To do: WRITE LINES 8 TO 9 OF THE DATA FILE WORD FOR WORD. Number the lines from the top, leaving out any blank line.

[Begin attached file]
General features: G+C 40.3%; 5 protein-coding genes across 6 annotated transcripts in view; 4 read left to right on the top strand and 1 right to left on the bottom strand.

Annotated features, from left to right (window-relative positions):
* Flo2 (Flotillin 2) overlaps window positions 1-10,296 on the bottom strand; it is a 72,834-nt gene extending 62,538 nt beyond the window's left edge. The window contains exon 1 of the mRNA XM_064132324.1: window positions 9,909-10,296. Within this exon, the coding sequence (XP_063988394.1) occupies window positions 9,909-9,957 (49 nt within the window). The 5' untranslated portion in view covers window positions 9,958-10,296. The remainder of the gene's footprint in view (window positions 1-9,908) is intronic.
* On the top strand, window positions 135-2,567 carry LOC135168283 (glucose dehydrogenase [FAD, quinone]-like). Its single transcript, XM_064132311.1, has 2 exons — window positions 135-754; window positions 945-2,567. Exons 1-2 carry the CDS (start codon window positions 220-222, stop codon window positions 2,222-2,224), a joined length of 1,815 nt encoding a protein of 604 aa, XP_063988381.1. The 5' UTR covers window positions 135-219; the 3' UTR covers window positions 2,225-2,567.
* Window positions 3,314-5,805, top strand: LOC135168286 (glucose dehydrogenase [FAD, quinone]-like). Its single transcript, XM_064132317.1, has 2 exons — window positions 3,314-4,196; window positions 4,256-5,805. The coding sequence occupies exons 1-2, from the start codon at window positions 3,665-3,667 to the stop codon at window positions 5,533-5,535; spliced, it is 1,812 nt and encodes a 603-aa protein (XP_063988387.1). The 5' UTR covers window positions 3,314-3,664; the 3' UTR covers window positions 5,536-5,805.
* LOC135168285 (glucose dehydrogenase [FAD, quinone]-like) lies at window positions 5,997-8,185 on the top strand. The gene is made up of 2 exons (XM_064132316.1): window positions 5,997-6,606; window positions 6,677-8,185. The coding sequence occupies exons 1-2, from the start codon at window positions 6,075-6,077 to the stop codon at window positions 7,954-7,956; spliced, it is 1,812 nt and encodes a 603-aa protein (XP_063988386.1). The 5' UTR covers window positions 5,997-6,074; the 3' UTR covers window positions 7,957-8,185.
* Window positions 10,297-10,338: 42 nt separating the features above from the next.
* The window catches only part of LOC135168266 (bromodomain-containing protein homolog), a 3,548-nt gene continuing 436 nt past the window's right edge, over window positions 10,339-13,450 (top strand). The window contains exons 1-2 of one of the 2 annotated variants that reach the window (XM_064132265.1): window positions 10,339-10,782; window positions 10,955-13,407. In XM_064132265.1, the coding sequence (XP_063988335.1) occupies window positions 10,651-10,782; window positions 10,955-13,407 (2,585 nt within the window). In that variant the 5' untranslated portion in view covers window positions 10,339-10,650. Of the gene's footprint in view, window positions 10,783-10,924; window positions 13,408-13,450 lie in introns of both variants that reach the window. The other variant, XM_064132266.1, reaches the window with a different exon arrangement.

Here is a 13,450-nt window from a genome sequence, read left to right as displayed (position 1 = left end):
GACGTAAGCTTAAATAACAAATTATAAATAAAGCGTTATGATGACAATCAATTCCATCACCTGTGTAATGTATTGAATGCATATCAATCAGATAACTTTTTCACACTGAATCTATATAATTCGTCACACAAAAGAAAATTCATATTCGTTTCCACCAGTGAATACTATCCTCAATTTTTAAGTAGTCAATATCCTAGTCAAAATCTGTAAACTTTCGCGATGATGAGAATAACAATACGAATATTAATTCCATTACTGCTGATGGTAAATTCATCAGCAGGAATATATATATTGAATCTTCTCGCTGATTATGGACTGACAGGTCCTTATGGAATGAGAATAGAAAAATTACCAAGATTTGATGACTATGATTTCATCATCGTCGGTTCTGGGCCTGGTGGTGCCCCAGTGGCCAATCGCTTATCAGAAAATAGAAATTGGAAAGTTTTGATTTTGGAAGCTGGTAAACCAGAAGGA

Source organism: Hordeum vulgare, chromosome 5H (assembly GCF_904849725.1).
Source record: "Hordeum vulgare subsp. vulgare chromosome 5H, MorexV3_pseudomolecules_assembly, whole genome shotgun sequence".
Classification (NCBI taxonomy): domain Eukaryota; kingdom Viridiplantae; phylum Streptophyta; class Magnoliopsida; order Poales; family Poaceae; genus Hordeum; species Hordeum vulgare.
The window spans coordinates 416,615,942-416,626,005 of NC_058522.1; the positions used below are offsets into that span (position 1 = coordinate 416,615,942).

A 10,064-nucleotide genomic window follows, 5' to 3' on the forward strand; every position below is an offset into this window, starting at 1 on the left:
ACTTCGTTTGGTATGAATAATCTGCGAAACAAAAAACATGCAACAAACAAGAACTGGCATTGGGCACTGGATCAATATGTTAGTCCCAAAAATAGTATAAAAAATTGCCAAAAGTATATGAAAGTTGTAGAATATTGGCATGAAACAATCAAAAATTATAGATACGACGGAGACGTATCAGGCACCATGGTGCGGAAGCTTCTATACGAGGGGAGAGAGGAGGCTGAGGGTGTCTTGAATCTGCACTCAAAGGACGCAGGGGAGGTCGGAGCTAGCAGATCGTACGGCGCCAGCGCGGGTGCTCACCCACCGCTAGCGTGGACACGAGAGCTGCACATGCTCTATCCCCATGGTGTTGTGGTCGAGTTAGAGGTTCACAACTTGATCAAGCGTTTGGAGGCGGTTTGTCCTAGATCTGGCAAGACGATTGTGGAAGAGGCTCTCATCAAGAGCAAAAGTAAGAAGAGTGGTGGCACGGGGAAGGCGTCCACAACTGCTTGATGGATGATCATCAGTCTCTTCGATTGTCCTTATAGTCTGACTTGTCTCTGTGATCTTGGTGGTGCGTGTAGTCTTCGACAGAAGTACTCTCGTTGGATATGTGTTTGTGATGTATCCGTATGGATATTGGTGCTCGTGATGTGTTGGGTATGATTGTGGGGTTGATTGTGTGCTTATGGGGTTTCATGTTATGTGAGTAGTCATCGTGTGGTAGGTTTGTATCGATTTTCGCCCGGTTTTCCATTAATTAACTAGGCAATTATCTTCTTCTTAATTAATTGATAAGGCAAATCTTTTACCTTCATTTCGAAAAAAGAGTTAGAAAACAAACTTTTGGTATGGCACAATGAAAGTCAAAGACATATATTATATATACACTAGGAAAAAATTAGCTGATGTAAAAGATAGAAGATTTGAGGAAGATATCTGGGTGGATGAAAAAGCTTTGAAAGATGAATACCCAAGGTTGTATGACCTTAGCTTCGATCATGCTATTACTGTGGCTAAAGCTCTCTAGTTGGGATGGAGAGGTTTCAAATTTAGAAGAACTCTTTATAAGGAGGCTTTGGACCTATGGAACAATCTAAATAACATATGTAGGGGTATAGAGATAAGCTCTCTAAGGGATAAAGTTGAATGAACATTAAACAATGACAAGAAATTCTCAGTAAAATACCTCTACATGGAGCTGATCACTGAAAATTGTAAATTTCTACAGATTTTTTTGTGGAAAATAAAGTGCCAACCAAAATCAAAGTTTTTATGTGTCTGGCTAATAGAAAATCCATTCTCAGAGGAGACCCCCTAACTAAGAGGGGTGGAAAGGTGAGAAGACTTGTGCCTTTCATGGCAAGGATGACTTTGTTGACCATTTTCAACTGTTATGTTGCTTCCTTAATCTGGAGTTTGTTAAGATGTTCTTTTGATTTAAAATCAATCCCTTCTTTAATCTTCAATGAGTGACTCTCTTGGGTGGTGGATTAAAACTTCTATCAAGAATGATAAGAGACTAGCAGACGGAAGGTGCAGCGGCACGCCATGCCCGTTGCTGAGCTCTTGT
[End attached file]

* The window catches only part of LOC135168266 (bromodomain-containing protein homolog), a 3,548-nt gene continuing 436 nt past the window's right edge, over window positions 10,339-13,450 (top strand). The window contains exons 1-2 of one of the 2 annotated variants that reach the window (XM_064132265.1): window positions 10,339-10,782; window positions 10,955-13,407. In XM_064132265.1, the coding sequence (XP_063988335.1) occupies window positions 10,651-10,782; window positions 10,955-13,407 (2,585 nt within the window). In that variant the 5' untranslated portion in view covers window positions 10,339-10,650. Of the gene's footprint in view, window positions 10,783-10,924; window positions 13,408-13,450 lie in introns of both variants that reach the window. The other variant, XM_064132266.1, reaches the window with a different exon arrangement.

Here is a 13,450-nt window from a genome sequence, read left to right as displayed (position 1 = left end):